Just to keep gender identity and fashion in perspective, take a look at Louis 14, the “Sun King.”  High heels allow him to show off his manly legs.  Oh, and those luxuriant curls (a wig of course). Yes, he was decadent and depraved. The whole bloody French monarchy was.

The revolutionaries, a couple of generations later, sported a more natural, “masculine” look:


But keep in mind that they were the liberals; Louis was the conservative.
To return to Dr. Ablow:  I am not denying that there are indeed “gender distinctions that actually are part of the magnificent synergy that creates and sustains the human race.”  But since when has a set of pink toenails been a part of this or any other “magnificent synergy”?

If we are going to remain clear-sighted about the reality of distinctions in gender identity, this requires that we also remain clear-sighted about the permutations and cultural relativity of gender roles or fashions.  The only gender roles, in my view, that are set in essence, and not relative either to cultural context or the abilities of the individual are these: father and mother, husband and wife. These are rooted in a clear bodily and personal identity, not in the arbitrary fashions of a brief historic hiccup.

If my son wants to pretend he is nursing a baby, I will discourage him.  But if he wants to play “dress up” in a skirt, I will just help him put together a Spartan tunic.

I suppose some people, the kinds who think that derogatory words constitute an argument,  might say that in this case the “elves” that don’t love a wall are really just fairies.  But I think it’s elves.  It so often is.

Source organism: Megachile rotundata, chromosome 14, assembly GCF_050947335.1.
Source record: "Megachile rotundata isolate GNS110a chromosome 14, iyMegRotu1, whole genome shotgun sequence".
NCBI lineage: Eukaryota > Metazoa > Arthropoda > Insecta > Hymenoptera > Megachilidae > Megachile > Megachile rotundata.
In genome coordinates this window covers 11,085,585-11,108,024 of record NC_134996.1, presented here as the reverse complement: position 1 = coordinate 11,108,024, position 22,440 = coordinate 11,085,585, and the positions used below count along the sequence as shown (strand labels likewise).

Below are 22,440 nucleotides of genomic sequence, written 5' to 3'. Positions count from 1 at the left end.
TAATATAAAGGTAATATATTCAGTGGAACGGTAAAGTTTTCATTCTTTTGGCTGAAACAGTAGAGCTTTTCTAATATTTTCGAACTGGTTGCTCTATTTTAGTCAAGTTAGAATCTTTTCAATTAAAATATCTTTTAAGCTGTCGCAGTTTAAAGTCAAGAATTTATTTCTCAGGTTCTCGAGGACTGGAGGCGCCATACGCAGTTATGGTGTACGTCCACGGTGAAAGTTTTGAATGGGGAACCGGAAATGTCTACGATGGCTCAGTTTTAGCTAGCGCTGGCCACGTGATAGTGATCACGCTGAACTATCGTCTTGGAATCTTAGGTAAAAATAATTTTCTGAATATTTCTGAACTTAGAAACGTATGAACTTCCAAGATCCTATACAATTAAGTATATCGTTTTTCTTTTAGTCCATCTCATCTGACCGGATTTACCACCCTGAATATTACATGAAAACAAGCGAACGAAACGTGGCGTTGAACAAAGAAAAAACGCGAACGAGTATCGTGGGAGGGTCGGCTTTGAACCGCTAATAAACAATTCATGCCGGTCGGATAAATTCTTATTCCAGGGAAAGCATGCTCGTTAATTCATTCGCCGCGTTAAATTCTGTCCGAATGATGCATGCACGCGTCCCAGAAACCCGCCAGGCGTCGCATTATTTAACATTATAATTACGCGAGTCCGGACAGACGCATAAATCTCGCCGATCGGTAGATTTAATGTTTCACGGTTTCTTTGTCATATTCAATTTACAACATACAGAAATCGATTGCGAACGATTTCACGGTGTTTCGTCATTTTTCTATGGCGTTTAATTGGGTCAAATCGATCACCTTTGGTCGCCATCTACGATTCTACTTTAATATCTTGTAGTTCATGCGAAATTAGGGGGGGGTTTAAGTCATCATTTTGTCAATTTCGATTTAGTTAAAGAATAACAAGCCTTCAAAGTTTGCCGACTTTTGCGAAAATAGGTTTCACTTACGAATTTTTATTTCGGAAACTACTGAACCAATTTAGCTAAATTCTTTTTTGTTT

Incidentally, I can think of one other reason why some walls are best left up, in some places: it gives those of us who like to shock and rebel something to rebel against.  If every law or social norm left in the world today were actually based on logic, reason, and the genuine Good, then we’d be left with nothing to knock our heads against, except for God. And that’s bound to give one a headache.


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going a progress

Made fish for dinner, even though it isn’t Friday – wild-caught ocean perch, to be precise. In the middle of dribbling lemon juice on the filets, I suddenly remembered that in The once and Future King, when Merlyn changes the Wart into a fish, it’s a perch he opts to be.

(Incidentally, if you have not read this novel, you should; I can’t help but say “read it!”even though I know people in general tend to get recalcitrant, mulish and resistant when urged feverishly to read this or that book. I blame my own ardent recommendations for the fact that my brother didn’t get around to The Lord of the Rings for years and years. I’d annoyed him too much with the very sound of it.  Sorry, Jonathan.).